The average American eats a whopping 57 pounds of added sugar each year, according to the University of California San Francisco. It's no wonder, then, that you get frequent cravings for a cookie, soda or piece of chocolate.
When you're trying to beat sugar cravings, integrative and functional medicine dietitian Bridgitte Carroll, RD, of Boston-based Johnson Compounding and Wellness, recommends thinking about blood sugar balance.
If you have oatmeal with maple syrup and fruit for breakfast, that's all carbohydrates, she says, adding that your blood sugar will spike and then drop as a result. When your blood sugar is low, your body wants a quick sugar fix, which can lead to those pesky hankerings.
To beat the sugar cravings, Carroll recommends focusing on eating snacks comprised of fats, protein and fiber. "It's really about the pairings," she adds. Next time the cravings hit, try these healthy sweet snacks below instead of reaching for a doughnut or candy bar.
1. Homemade Smoothies
One of Carroll's favorite sugar-busting snacks is a loaded smoothie. She recommends blending up a bunch of greens (think kale and spinach) along with a quarter-cup of berries and dairy, nut milk or water. "Make sure you have a source of protein in there, too, like plant-based protein powder."
The combo of fiber from the veggies and fruit, fat from the milk and protein from your powder can help you feel satiated, which can stop cravings in their tracks.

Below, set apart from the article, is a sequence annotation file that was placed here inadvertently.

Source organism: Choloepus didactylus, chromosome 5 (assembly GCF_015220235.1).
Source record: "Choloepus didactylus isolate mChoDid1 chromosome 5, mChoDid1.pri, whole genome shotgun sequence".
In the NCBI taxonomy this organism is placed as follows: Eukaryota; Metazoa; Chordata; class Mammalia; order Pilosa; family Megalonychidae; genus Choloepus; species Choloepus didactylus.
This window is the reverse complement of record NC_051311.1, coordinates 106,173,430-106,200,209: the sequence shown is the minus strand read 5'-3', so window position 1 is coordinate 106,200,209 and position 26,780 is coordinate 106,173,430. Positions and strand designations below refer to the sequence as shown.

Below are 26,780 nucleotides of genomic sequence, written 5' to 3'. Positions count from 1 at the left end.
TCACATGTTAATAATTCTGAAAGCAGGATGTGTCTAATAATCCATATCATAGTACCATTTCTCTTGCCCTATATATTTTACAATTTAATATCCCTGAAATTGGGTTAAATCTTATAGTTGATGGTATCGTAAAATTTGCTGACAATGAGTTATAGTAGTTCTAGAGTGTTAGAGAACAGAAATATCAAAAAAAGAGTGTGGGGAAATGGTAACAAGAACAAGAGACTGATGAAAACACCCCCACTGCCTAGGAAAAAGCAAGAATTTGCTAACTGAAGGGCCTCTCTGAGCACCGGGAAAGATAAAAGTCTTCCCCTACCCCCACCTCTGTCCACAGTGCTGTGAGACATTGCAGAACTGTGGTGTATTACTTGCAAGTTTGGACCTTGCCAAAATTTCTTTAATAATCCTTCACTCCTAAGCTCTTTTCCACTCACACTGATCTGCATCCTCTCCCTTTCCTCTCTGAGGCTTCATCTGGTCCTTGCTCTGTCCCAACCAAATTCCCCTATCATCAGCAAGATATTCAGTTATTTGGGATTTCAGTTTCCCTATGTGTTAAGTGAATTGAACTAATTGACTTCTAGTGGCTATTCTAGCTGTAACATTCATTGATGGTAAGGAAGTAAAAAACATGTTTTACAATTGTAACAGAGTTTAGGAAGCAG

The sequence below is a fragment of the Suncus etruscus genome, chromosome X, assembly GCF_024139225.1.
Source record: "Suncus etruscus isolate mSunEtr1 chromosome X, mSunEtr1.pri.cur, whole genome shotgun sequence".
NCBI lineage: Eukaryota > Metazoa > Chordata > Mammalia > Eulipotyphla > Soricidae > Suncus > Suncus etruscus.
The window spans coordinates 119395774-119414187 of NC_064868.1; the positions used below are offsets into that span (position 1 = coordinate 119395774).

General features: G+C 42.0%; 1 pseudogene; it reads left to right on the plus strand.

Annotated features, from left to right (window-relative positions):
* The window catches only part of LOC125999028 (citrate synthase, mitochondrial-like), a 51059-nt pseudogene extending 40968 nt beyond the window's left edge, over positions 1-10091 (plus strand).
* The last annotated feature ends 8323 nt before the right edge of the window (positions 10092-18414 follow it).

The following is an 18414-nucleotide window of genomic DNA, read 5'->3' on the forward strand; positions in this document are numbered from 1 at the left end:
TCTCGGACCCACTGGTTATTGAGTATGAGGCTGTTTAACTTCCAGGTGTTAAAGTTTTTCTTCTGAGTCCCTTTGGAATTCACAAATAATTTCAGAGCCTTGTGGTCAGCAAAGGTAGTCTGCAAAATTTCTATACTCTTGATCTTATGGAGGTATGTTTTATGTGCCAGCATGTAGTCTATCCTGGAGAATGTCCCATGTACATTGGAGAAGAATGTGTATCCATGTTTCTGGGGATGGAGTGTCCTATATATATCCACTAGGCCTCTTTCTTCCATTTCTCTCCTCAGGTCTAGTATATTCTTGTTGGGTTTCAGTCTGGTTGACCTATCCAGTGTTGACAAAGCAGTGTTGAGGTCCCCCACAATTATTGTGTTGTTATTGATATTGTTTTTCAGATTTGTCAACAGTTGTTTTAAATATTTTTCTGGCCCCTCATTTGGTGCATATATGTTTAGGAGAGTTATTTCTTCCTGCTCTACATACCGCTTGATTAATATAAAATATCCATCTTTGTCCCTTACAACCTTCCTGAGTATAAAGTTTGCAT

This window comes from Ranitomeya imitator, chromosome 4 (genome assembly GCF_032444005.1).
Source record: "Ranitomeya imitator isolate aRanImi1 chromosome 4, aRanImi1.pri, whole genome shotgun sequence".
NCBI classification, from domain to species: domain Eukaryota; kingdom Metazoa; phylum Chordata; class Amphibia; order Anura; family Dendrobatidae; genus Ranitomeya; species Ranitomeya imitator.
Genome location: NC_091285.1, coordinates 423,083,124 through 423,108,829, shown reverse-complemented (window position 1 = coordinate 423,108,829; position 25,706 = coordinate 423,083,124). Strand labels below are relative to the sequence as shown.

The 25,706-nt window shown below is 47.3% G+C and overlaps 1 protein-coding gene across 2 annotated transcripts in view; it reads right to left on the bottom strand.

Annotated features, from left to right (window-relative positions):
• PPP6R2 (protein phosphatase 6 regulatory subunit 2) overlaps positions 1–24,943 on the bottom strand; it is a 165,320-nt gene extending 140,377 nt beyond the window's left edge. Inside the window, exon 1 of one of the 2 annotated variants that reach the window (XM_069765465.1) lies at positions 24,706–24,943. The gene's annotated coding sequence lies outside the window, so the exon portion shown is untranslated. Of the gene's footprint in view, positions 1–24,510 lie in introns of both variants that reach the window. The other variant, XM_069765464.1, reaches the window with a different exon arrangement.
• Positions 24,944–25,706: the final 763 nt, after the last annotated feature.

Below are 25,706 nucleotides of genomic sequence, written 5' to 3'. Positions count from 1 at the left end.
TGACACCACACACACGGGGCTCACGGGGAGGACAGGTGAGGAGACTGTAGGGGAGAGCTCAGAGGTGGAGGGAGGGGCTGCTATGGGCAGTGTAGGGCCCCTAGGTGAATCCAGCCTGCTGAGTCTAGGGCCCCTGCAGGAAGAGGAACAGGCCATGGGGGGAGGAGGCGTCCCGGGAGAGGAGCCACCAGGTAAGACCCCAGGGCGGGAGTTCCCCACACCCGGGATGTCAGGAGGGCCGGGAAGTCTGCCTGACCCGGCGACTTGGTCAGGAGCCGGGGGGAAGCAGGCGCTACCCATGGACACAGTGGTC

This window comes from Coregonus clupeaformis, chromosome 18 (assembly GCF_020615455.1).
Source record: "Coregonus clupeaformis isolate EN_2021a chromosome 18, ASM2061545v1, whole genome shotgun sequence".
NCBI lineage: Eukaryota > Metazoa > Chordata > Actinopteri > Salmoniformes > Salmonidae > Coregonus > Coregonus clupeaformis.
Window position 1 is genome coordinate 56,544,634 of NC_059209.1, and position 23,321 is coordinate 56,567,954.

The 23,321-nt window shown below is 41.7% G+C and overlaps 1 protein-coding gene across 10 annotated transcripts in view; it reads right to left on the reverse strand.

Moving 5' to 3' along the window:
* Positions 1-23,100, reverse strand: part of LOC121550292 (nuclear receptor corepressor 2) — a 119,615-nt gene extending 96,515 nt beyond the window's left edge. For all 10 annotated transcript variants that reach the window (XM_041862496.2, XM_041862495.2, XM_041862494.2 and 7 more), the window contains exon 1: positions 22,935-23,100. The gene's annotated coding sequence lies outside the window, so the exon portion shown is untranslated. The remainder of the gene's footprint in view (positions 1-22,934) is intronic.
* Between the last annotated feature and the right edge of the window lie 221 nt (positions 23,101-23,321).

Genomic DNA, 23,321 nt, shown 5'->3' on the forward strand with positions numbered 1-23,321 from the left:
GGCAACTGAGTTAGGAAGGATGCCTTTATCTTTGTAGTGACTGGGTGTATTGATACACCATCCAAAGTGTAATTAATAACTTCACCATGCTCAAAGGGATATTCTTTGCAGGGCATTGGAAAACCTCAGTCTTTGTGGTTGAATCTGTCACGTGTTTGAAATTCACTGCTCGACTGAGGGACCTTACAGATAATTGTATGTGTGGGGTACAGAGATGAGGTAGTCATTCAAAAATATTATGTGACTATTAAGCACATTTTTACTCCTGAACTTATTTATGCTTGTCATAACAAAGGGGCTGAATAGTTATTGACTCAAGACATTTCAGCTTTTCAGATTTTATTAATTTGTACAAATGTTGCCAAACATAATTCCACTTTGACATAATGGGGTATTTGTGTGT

A Recipe to Try
This Blueberry Protein Power Smoothie recipe packs in healthy fats along with 8 grams of fiber and 32 grams of protein.
2. Plain Yogurt With Cinnamon
Yogurt offers up a bevy of health benefits, including protein and calcium, according to the Harvard T.H. Chan School of Public Health. However, one of the biggest reasons to enjoy plain yogurt — which doesn't have the added sugar that flavored varieties contain — is the live cultures within, which are tied to helping reduce the risk for diseases such as obesity, type 2 diabetes, irritable bowel syndrome and chronic inflammatory disorders, per the Harvard T.H. Chan School of Public Health.
If you pair the yogurt with ground cinnamon, it's not only a tasty combo, but you'll also get the health benefits of the warm spice. Cinnamon helps to lower blood sugar levels in people with type 2 diabetes, as well as can potentially decrease high blood cholesterol and triglyceride levels, according to Johns Hopkins Medicine.
3. Chia Seed Pudding
Chia pudding is another great sweet treat that adds a boost of fiber to your daily meal plan to beat sugar cravings. "It's so simple — it's literally just nut milk, about a half-cup of coconut milk and two tablespoons of chia seeds." Leave it in the fridge overnight and then add berries or other fruit the next day, right before enjoying. "It's high in fat and protein, but doesn't have as many of the carbs," she adds.
Plus, chia seeds pack omega-3 fatty acids, which provide myriad health benefits, including reducing the risk of cardiovascular disease, decreasing inflammation and lowering triglycerides levels, according to the Cleveland Clinic.